MAG has offered staff 2 voluntary options, either 5 days of unpaid leave per month or unpaid leave between 1 and 3 months
by RAHIMI YUNUS/ pic by TMR FILE
MALAYSIA Airlines Bhd (MAB) would need more capital injection from Khazanah Nasional Bhd to keep the company afloat amid the Covid-19 pandemic which has sent few airlines towards bankruptcy.
MAB confirmed with The Malaysian Reserve (TMR) that its parent company Malaysia Aviation Group (MAG) has offered staff two voluntary options, either five days of unpaid leave per month for at least three months or unpaid leave between one and three months beginning April following capacity cuts.
To date, the national flag carrier said more than 2,000 flights have been cancelled up to April due to travel restrictions imposed by countries within the company’s network.
Earlier, the company has slashed the salary of the senior management staff by 10% and removed all allowances effective this month as it battles the financial fallout from the virus outbreak.
Sobie Aviation analyst and consultant Brendan Sobie said a voluntary leave programme and management salary cut are typical responses for an airline needing to reduce capacity in the short term.
“MAB is rather late in implementing such a voluntary leave programme as several other Asian airlines have already applied it,” Sobie told TMR yesterday.
Generally, he said several government-owned airlines will be requiring cash injections to survive the crisis.
Another analyst said MAB would need more capital to keep the business running in the next few months before it reaches a failure point in facing the pandemic.
“MAB’s loss in 2018 was already over RM791 million. 2019 (results) is not out yet, but it is expected to be around that. What about 2020? They could go bust if (there is) no injection from Khazanah in a few months,” the analyst who requested anonymity told TMR.
Last October, Khazanah MD Datuk Shahril Ridza Ridzuan said in a report to the Public Accounts Committee that the government needs to pump about RM1 billion per year to MAB to sustain the entity amid overcrowded market.
The sovereign strategic fund has allocated RM6 billion for its wholly owned MAB since 2014 to turn around the flagging airline, but the five-year programme met with failure on deadline.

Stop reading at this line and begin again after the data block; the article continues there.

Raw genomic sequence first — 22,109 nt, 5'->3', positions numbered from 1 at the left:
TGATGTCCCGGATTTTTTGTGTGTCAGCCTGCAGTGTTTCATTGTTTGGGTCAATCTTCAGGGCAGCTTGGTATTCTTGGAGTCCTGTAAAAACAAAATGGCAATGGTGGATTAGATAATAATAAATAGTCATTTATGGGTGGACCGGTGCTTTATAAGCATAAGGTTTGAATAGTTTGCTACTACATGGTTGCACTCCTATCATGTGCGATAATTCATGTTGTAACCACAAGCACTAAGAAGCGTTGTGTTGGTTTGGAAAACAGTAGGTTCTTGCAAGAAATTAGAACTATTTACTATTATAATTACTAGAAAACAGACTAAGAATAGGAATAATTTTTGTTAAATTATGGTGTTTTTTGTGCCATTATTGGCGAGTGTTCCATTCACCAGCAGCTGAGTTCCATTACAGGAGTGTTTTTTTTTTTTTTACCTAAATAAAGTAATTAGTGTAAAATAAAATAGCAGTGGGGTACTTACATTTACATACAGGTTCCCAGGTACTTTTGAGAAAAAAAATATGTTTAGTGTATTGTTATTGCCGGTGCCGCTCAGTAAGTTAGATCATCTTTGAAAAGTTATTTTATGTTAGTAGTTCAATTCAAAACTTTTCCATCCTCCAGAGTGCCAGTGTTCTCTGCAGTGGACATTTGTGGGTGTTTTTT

MAG CEO Captain Izham Ismail said in a recent video message to employees, seen by TMR, that the company did “very well” in 2019 with group revenue growing 7% year-on-year.
Izham said MAB’s revenue per available seat-kilometre (RASK) rose 3%, with a record-breaking RASK in the second quarter (2Q) and 4Q of 2019 since the last three years.
Overall, he said the group was just behind 3% of targeted passenger revenue in 2019.
The MAG comprises MAB, rural service provider MASwings Sdn Bhd, FlyFirefly Sdn Bhd, MAB Kargo Sdn Bhd, ground handlers AeroDarat Services Sdn Bhd, pilgrimage arm Amal, and MAB Academy Sdn Bhd and MAB Engineering Services Sdn Bhd with about 13,000 employees.
The analyst, who declined to be named, said AirAsia Group Bhd can weather the crisis better than MAB with some RM3 billion cash in the balance, with not much borrowing, according to last quarterly results.
But the analyst said AirAsia’s long-haul sister company AirAsia X Bhd is expected to be in a much difficult situation similar to MAB.
“AirAsia is a net cash company, if stripping out lease liabilities on the leased aircraft. However, AAX is in a different situation. That one is also another ‘gone case’ but not as bad as MAB,” the analyst added.
AirAsia’s share price dropped to the lowest level in 48 months below RM1 a unit as the low-cost carrier reduced the pay of the company’s highest earners and cut many other non-essential expenses to shield the company from being battered by the virus pandemic.
The International Air Transport Association has projected a total global lost revenue of between US$63 billion (RM265.6 billion) and US$113 billion in the passenger business, more than double its previous assessment of US$29.3 billion in revenue loss.
Markets in Australia, China, Japan, Malaysia, Singapore, South Korea, Thailand and Vietnam are estimated to see a 23% reduction in passenger numbers that translates into a loss of US$49.7 billion in revenue. A 40-year-old British discount airline Flybe has succumbed to the virus crisis and entered bankruptcy after months of bailout talks.